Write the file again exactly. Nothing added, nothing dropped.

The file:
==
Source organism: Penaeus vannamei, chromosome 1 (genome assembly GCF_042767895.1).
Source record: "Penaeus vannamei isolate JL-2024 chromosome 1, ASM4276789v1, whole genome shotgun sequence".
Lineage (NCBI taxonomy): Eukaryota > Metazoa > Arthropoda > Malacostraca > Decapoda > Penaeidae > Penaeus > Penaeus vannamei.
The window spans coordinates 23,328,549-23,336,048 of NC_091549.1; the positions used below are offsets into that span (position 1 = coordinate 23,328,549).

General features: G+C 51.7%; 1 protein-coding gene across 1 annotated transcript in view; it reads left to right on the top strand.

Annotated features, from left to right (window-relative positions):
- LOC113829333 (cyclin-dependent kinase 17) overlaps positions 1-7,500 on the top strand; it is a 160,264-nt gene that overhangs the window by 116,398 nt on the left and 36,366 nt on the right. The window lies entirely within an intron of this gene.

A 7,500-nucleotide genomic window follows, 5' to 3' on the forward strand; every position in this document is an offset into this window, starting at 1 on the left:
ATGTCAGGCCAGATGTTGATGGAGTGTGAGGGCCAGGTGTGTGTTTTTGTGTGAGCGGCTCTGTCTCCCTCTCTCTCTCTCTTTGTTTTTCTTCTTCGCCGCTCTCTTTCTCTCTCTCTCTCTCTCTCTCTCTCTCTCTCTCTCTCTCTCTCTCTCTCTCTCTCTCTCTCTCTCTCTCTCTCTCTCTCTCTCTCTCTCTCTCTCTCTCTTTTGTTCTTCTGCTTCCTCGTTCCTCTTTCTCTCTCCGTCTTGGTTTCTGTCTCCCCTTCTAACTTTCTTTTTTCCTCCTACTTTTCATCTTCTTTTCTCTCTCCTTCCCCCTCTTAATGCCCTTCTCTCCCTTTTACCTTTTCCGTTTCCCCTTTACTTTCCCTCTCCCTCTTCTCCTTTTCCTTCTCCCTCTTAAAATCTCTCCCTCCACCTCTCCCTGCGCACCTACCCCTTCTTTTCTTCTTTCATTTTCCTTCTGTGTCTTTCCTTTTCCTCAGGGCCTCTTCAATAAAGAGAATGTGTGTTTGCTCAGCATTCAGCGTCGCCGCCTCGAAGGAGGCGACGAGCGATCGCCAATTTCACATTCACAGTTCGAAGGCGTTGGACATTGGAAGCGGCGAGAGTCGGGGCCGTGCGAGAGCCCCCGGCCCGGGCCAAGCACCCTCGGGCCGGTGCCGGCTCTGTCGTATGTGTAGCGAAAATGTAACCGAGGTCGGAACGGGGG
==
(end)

Source organism: Penaeus vannamei, chromosome 1 (genome assembly GCF_042767895.1).
Source record: "Penaeus vannamei isolate JL-2024 chromosome 1, ASM4276789v1, whole genome shotgun sequence".
Lineage (NCBI taxonomy): Eukaryota > Metazoa > Arthropoda > Malacostraca > Decapoda > Penaeidae > Penaeus > Penaeus vannamei.
The window spans coordinates 23,328,549-23,336,048 of NC_091549.1; the positions used below are offsets into that span (position 1 = coordinate 23,328,549).

General features: G+C 51.7%; 1 protein-coding gene across 1 annotated transcript in view; it reads left to right on the top strand.

Annotated features, from left to right (window-relative positions):
- LOC113829333 (cyclin-dependent kinase 17) overlaps positions 1-7,500 on the top strand; it is a 160,264-nt gene that overhangs the window by 116,398 nt on the left and 36,366 nt on the right. The window lies entirely within an intron of this gene.

A 7,500-nucleotide genomic window follows, 5' to 3' on the forward strand; every position in this document is an offset into this window, starting at 1 on the left:
ATGTCAGGCCAGATGTTGATGGAGTGTGAGGGCCAGGTGTGTGTTTTTGTGTGAGCGGCTCTGTCTCCCTCTCTCTCTCTCTTTGTTTTTCTTCTTCGCCGCTCTCTTTCTCTCTCTCTCTCTCTCTCTCTCTCTCTCTCTCTCTCTCTCTCTCTCTCTCTCTCTCTCTCTCTCTCTCTCTCTCTCTCTCTCTCTCTCTCTCTCTCTCTTTTGTTCTTCTGCTTCCTCGTTCCTCTTTCTCTCTCCGTCTTGGTTTCTGTCTCCCCTTCTAACTTTCTTTTTTCCTCCTACTTTTCATCTTCTTTTCTCTCTCCTTCCCCCTCTTAATGCCCTTCTCTCCCTTTTACCTTTTCCGTTTCCCCTTTACTTTCCCTCTCCCTCTTCTCCTTTTCCTTCTCCCTCTTAAAATCTCTCCCTCCACCTCTCCCTGCGCACCTACCCCTTCTTTTCTTCTTTCATTTTCCTTCTGTGTCTTTCCTTTTCCTCAGGGCCTCTTCAATAAAGAGAATGTGTGTTTGCTCAGCATTCAGCGTCGCCGCCTCGAAGGAGGCGACGAGCGATCGCCAATTTCACATTCACAGTTCGAAGGCGTTGGACATTGGAAGCGGCGAGAGTCGGGGCCGTGCGAGAGCCCCCGGCCCGGGCCAAGCACCCTCGGGCCGGTGCCGGCTCTGTCGTATGTGTAGCGAAAATGTAACCGAGGTCGGAACGGGGG